A new study published June 27 in The Lancet showed that linagliptin, a dipeptidyl peptidase-4 inhibitor, is non-inferior to glimepiride, a frequently used sulphonylurea, in patients with type 2 diabetes.
While "metformin is widely accepted as the first-line oral agent in the treatment of type 2 diabetes," metformin alone is often insufficient in maintaining glycaemic control due to a loss of insulin secretory function. According to the authors, "when metformin alone is insufficient, the choice of second-line treatment is challenging, and there is no clear consensus on the optimum approach."
Combining a sulphonylurea and metformin to improve glycemic control is currently the most common approach; however, hypoglycemia and weight gain are potential consequences.
The study looked at type 2 diabetic outpatients with glycated hemoglobin A1c (HbA1c) 6∙5-10∙0 percent on solely metformin or on metformin as well as an oral antidiabetic drug who were randomly assigned to daily oral doses of either linagliptin (5 mg) or glimepiride (1-4 mg). Out of the 777 patients who were randomly assigned to linagliptin and 755 to glimepiride, results showed there were fewer patients with hypoglycemia or severe hypoglycemia with linagliptin versus glimepiride. The study also found that patients treated with linagliptin alone or in combination with metformin resulted in reductions of HbA1c and a low risk of hypoglycemia and no weight gain—showing that linagliptin is associated with fewer cardiovascular events overall.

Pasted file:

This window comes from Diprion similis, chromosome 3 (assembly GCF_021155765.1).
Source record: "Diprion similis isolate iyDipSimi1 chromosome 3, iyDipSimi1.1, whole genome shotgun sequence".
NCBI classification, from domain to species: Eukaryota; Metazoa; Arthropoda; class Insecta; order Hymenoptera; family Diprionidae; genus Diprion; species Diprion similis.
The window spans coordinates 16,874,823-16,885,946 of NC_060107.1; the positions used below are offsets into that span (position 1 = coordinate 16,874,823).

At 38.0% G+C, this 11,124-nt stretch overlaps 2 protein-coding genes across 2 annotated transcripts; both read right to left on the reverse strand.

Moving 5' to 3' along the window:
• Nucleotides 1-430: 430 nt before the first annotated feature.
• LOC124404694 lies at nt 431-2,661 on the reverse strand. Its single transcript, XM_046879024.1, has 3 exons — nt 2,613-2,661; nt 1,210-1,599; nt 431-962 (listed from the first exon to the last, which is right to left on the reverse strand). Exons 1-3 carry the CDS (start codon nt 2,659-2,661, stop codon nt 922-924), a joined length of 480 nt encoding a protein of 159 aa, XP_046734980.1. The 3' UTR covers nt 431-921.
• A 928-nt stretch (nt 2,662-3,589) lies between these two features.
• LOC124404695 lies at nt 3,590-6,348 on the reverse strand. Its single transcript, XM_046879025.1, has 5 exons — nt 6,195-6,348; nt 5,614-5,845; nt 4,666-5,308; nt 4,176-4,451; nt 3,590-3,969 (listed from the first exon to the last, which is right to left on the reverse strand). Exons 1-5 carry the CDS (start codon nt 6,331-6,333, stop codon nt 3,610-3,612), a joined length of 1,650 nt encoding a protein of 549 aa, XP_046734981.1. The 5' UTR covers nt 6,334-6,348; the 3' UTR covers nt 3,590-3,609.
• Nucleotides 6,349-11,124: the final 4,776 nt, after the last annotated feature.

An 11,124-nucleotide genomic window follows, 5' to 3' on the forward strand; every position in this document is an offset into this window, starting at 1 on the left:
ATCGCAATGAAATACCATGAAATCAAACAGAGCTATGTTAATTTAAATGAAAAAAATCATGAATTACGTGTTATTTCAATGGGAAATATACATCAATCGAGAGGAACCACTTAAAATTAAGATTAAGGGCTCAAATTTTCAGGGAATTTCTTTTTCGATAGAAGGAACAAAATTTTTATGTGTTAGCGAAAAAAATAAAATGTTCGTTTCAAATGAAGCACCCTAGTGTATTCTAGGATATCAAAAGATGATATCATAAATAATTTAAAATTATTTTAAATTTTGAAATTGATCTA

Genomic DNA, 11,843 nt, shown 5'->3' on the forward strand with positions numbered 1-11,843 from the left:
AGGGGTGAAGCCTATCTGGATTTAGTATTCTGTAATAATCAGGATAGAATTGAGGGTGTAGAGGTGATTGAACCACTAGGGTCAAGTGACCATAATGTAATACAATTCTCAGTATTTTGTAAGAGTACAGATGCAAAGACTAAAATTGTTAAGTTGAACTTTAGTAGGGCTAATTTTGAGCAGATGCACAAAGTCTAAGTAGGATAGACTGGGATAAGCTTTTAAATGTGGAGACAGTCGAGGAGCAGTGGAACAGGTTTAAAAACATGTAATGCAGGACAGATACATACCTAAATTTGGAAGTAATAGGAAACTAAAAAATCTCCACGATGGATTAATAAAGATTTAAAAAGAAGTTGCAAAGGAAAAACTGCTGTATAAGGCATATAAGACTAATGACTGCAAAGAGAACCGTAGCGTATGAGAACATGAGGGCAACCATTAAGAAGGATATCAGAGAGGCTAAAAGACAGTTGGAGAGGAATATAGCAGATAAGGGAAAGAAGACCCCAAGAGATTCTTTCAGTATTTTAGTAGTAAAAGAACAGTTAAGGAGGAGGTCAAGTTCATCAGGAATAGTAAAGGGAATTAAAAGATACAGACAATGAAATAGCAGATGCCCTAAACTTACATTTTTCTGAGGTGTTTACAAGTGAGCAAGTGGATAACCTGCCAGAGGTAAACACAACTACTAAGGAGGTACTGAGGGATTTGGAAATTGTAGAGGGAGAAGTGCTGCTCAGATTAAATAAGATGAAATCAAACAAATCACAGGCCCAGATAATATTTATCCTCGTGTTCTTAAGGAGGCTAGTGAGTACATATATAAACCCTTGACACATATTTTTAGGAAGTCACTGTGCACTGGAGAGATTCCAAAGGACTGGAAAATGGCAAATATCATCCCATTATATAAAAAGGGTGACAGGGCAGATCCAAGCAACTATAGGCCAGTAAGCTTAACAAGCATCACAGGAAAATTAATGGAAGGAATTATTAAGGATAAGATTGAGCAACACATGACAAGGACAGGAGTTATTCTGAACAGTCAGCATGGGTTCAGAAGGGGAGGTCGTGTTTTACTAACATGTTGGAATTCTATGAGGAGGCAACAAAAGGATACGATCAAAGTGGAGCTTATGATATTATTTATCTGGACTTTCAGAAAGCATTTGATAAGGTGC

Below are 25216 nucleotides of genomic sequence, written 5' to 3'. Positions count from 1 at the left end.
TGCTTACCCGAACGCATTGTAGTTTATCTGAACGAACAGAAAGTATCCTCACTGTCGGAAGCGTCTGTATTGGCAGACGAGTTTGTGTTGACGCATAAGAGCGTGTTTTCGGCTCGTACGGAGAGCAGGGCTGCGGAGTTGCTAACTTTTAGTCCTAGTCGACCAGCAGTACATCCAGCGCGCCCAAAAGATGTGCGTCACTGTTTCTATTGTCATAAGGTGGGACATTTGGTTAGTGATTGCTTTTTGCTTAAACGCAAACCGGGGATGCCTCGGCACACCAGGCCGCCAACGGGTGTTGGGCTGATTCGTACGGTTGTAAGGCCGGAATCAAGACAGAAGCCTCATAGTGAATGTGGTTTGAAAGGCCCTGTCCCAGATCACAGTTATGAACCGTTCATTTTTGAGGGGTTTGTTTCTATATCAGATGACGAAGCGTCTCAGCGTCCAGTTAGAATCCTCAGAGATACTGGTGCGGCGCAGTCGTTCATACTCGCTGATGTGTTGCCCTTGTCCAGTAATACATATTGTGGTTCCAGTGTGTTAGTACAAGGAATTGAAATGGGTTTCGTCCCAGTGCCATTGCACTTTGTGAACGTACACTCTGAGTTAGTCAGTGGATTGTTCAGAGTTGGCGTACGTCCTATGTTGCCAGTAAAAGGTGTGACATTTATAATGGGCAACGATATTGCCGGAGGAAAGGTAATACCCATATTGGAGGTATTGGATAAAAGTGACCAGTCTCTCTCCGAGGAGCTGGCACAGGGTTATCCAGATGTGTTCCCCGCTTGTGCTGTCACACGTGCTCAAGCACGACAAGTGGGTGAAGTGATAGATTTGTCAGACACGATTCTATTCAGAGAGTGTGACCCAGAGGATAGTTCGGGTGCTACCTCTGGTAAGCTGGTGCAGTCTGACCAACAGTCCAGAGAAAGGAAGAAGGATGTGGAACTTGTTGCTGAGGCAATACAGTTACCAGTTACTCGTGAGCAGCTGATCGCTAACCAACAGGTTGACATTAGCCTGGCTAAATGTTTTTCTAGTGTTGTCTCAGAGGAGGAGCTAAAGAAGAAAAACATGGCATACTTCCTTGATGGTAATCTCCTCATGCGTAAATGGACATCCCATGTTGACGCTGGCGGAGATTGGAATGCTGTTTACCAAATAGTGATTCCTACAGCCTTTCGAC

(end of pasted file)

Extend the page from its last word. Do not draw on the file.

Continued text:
According to the authors, "the results of this long-term randomized active-controlled trial advance the clinical evidence and comparative effectiveness bases for treatment options available to patients with type 2 diabetes mellitus. The findings could improve decision making for clinical treatment when metformin alone is insufficient."
In a related editorial comment, Andre J. Scheen, MD, and Nicolas Parquot, MD, of the University of Liege in Belgium note that, "high-quality comparative research is needed, not only on HbA1c reduction during the first year after treatment, but also over a longer period to study the durability of effectiveness."
"Only long-term trials with incretin-based treatments would provide enough data for both efficacy and safety to draw firm conclusions about the real value of this new approach," add the authors.